2. Now Jotham the son of Uzziah reigned over the tribe of Judah in Jerusalem, being a citizen thereof by his mother, whose name was Jerusha. This king was not defective in any virtue, but was religious towards God, and righteous towards men, and careful of the good of the city (for what part soever wanted to be repaired or adorned he magnificently repaired and adorned them). He also took care of the foundations of the cloisters in the temple, and repaired the walls that were fallen down, and built very great towers, and such as were almost impregnable; and if any thing else in his kingdom had been neglected, he took great care of it. He also made an expedition against the Ammonites, and overcame them in battle, and ordered them to pay tribute, a hundred talents, and ten thousand cori of wheat, and as many of barley, every year, and so augmented his kingdom, that his enemies could not despise it, and his own people lived happily.
3. Now there was at that time a prophet, whose name was Nahum, who spake after this manner concerning the overthrow of the Assyrians and of Nineveh:
"Nineveh shall be a pool of water in motion (23) so shall all her people be troubled, and tossed, and go away by flight, while they say one to another, Stand, stand still, seize their gold and silver, for there shall be no one to wish them well, for they will rather save their lives than their money; for a terrible contention shall possess them one with another, and lamentation, and loosing of the members, and their countenances shall be perfectly black with fear. And there will be the den of the lions, and the mother of the young lions! God says to thee, Nineveh, that they shall deface thee, and the lion shall no longer go out from thee to give laws to the world."
And indeed this prophet prophesied many other things besides these concerning Nineveh, which I do not think necessary to repeat, and I here omit them, that I may not appear troublesome to my readers; all which thing happened about Nineveh a hundred and fifteen years afterward: so this may suffice to have spoken of these matters.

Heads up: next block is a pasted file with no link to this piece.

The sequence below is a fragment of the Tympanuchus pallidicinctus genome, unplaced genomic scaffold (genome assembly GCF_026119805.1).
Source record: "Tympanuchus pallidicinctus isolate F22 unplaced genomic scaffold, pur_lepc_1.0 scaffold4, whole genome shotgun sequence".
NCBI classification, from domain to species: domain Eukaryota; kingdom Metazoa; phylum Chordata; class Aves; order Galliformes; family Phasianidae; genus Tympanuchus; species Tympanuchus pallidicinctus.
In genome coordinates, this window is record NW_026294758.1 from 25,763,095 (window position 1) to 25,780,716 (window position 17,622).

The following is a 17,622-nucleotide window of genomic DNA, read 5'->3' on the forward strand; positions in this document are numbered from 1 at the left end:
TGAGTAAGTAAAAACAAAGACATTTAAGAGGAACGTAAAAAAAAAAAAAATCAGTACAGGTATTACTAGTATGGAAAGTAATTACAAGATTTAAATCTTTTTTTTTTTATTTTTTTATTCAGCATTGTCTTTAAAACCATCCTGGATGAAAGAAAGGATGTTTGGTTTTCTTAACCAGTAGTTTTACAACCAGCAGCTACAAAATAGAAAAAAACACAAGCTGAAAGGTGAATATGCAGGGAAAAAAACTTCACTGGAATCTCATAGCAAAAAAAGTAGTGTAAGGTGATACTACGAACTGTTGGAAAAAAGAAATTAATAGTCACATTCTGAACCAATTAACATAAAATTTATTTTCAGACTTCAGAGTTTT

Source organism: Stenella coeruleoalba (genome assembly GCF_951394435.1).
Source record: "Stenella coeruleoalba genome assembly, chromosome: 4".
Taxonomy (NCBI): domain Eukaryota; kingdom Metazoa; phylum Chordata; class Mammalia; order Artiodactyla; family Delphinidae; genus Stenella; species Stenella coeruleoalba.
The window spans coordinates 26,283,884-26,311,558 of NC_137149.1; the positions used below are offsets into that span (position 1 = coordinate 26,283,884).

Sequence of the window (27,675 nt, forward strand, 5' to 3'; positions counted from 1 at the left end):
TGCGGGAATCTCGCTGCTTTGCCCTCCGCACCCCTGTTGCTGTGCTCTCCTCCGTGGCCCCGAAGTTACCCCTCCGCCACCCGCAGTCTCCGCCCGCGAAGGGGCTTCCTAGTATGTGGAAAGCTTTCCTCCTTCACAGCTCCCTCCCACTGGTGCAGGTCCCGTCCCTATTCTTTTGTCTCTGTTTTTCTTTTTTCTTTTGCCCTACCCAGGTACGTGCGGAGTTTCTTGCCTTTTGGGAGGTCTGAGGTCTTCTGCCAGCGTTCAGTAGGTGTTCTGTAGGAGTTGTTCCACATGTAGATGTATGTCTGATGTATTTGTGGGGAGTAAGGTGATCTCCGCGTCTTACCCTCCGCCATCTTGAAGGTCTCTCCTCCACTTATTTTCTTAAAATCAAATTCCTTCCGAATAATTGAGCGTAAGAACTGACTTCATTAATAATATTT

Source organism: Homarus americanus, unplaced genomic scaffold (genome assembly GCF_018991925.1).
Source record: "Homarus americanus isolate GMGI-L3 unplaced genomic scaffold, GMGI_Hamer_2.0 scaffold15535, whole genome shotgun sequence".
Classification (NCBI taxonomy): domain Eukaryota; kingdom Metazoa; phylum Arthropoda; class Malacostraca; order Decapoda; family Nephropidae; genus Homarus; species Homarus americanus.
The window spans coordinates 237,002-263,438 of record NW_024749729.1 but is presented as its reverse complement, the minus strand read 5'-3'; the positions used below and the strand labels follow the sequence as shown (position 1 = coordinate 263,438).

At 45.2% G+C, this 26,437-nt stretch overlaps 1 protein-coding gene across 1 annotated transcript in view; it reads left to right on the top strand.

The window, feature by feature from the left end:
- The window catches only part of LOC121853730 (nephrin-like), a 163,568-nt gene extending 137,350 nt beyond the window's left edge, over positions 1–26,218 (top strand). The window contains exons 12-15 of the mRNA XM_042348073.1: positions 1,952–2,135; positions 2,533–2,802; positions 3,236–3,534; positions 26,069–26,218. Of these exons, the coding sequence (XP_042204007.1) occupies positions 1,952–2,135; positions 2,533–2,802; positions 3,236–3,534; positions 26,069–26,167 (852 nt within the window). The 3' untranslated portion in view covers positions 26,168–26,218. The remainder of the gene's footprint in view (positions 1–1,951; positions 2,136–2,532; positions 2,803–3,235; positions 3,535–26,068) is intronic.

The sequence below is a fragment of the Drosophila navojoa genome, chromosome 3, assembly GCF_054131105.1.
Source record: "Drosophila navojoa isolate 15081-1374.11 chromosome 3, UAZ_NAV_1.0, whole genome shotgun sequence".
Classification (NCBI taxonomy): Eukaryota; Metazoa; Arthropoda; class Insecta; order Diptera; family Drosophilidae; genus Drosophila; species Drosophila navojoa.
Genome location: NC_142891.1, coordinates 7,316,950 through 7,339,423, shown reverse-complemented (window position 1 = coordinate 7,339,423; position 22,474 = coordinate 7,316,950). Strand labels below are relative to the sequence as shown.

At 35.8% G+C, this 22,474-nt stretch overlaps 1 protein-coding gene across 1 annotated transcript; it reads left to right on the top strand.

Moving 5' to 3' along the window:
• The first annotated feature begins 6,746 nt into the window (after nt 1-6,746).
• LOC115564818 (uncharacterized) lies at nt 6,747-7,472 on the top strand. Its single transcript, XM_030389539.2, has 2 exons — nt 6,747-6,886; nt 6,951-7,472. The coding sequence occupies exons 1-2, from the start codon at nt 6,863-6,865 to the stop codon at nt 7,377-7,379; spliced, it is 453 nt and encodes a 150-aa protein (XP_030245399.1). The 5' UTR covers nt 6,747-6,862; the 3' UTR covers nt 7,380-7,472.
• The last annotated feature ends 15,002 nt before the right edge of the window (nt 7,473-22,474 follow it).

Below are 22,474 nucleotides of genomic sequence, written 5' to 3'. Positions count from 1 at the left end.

(22) Dr. Wall, in his critical notes on 2 Kings 15:20, observes,
"that when this Menahem is said to have exacted the money of Israel of all the mighty men of wealth, of each man fifty shekels of silver, to give Pul, the king of Assyria, a thousand talents, this is the first public money raised by any [Israelite] king by tax on the people; that they used before to raise it out of the treasures of the house of the Lord, or of their own house; that it was a poll-money on the rich men, [and them only,] to raise £353,000, or, as others count a talent, £400,000, at the rate of £6 or £7 per head; and that God commanded, by Ezekiel, Ch. 45:8; 46:18, that no such thing should be done [at the Jews' restoration], but the king should have land of his own."
(23) This passage is taken out of the prophet Nahum, Ch. 2:8-13, and is the principal, or rather the only, one that is given us almost verbatim, but a little abridged, in all Josephus's known writings: by which quotation we learn what he himself always asserts, viz. that he made use of the Hebrew original and not of the Greek version]; as also we learn, that his Hebrew copy considerably differed from ours. See all three texts particularly set down and compared together in the Essay on the Old Testament, page 187.